Rhinos are known as one of the strongest animals in the world. But the future survival of these beautiful creatures is impeded by humanities thoughtless pursuit of status and affluence. The need to impress others with their wealth drives a select group of consumers to purchase rhino horn, failing to consider the environmental implications that these purchases supports and as such is fuelling an unsustainable rise in wildlife crime and poaching in South Africa.
" Senior, influential and very wealthy individuals such as businessmen, celebrities and government officials purchase rhino horns as luxury purchases, similar to that of a Gucci bag or an expensive car!"
The mysterious trend of rhino horn
Rhino horn consists of keratin, a protein found in the foundation of our own hair and nails. Rhinos are hunted illegally for their horn, which is then sold via criminal syndicates to consumers mainly within China and Vietnam. There is widespread belief embedded in the cultural and social norms in Asia that rhino horn possesses healing and spiritual properties. Traditional Asian medicine has used ground rhino horn for more than 2,000 years as a ‘cure’ to a variety of ailments, from cancer to hangovers.
Although, the demand for its use in medicine has decreased in recent years and instead demand has shifted among growing affluent communities, particularly within Vietnam, where rhino horn is considered a status symbol associated with success and is flaunted as an indicator of wealth. As demand for sales shifts from traditional medicine, rhino horn smugglers are increasing their supply to the jewellery trade. By processing horns into beads, bangles and bracelets, smugglers are able to supply Asia’s luxury goods market disguising horns as other items enables traffickers to evade detection at airports.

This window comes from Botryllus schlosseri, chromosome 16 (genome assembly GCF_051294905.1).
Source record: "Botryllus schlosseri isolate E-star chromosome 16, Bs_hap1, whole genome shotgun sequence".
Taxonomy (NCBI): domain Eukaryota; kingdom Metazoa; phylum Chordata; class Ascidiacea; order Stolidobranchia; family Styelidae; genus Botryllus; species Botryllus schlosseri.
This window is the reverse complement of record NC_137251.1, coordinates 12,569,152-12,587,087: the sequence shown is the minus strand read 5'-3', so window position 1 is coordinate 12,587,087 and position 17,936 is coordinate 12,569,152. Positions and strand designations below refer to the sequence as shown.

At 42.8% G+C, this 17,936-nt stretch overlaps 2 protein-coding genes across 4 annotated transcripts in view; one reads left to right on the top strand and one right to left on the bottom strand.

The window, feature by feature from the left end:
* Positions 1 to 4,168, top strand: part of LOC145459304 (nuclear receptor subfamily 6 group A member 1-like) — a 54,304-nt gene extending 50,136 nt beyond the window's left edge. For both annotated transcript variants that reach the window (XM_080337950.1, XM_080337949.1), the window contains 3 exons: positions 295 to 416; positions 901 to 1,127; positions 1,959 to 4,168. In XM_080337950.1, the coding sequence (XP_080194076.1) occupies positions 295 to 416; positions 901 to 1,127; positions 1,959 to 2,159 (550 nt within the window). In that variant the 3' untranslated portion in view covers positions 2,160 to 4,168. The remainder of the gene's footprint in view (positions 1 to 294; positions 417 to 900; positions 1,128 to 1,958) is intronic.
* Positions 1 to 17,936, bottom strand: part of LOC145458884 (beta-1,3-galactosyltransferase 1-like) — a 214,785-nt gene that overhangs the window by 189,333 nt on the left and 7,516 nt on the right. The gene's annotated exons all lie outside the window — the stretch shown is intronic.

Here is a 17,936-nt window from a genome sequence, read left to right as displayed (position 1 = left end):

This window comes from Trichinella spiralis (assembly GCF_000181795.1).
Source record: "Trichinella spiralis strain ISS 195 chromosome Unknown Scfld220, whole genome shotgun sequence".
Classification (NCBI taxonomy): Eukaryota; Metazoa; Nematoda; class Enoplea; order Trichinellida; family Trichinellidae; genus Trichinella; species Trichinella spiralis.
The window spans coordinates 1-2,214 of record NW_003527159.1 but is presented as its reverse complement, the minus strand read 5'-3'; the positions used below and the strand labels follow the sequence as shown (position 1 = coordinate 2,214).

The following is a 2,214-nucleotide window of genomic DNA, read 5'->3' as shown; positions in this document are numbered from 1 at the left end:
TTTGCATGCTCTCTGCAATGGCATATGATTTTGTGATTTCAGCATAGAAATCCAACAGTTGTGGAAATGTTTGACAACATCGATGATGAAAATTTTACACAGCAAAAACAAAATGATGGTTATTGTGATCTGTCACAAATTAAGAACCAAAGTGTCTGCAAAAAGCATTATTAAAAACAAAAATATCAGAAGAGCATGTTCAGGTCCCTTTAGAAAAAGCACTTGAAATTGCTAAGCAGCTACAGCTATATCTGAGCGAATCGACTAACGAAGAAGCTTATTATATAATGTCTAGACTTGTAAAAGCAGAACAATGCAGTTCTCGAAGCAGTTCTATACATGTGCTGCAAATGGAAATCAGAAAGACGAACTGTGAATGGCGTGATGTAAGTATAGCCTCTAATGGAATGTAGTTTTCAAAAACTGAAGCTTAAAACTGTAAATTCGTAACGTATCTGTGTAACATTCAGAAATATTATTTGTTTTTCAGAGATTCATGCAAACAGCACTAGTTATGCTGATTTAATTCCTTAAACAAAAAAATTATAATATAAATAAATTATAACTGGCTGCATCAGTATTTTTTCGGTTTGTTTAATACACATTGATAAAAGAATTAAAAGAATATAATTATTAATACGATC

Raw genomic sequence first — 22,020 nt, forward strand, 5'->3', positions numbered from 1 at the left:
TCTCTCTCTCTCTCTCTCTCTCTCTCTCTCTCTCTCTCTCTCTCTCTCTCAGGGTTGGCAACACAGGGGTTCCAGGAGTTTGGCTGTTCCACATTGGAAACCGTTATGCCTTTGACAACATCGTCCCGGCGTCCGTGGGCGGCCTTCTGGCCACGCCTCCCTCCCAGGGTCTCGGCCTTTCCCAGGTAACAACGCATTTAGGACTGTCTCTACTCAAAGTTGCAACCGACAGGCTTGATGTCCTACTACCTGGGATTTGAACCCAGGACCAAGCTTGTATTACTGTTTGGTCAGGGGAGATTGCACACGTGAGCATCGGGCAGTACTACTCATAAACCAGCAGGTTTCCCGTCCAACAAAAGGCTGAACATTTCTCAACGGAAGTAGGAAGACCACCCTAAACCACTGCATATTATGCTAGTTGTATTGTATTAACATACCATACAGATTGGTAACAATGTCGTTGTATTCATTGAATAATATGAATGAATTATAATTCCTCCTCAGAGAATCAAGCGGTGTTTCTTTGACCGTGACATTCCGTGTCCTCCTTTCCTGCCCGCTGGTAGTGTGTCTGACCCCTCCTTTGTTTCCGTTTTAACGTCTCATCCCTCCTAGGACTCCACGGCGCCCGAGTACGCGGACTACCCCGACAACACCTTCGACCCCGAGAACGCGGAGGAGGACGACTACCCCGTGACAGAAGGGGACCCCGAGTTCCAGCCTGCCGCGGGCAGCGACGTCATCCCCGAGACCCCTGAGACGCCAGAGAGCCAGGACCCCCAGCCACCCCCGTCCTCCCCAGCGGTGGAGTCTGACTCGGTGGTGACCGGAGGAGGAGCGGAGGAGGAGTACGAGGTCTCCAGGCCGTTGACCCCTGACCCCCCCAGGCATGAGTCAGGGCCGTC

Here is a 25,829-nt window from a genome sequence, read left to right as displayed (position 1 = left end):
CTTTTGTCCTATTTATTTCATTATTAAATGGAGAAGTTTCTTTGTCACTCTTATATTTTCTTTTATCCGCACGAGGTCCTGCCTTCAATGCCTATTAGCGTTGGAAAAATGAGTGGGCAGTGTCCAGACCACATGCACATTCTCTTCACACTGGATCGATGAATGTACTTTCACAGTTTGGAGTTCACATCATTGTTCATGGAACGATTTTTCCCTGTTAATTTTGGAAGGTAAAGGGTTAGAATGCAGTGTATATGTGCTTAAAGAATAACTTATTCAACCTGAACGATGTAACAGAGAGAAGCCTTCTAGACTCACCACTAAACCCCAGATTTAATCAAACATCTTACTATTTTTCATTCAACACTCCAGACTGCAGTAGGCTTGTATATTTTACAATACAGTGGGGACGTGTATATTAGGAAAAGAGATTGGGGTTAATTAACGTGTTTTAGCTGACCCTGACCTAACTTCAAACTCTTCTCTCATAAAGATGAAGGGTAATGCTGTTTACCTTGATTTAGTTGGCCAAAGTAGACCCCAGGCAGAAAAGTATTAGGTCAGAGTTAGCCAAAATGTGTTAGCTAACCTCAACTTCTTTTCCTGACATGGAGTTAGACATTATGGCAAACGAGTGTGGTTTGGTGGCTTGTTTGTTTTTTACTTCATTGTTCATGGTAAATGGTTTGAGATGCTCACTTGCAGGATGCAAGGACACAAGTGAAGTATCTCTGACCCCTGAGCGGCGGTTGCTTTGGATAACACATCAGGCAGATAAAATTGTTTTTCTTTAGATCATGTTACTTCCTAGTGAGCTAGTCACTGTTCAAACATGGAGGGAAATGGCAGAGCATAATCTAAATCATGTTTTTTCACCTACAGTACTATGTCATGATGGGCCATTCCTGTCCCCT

"Many horns are purchased via the black market where prices can range from $400,000 per kg for Asian rhino horns and $20,000 per kg for African horns. Making rhinoceros horn more valuable in weight than gold and diamonds!"
Buyers of rhino horn
Vietnam has one of the fastest growing economies in the world, is the 13th most populated country in the world and is one of the world’s largest consumers of rhino horn!
The surge in demand for rhino horn is fairly recent and is believed to be due to the unprecedented increase in disposable income within upper-middle class communities. Senior, influential and very wealthy individuals such as businessmen, celebrities and government officials purchase rhino horns as luxury purchases, similar to that of a Gucci bag or an expensive car. It is often gifted within social and professional networks to establish wealth, assert ones social standing and strengthen business relationships.
Both buyers and consumers of rhino horn forge strong social networks with important individuals where it is essential to maintain good relationships and whereby the trust within the social circle allows the engagement of illegal activity. Many buyers are important individuals with contacts within the police and government, thus, illegal activity manages to stay under the radar and buyers evade any ramifications as a result of their purchases.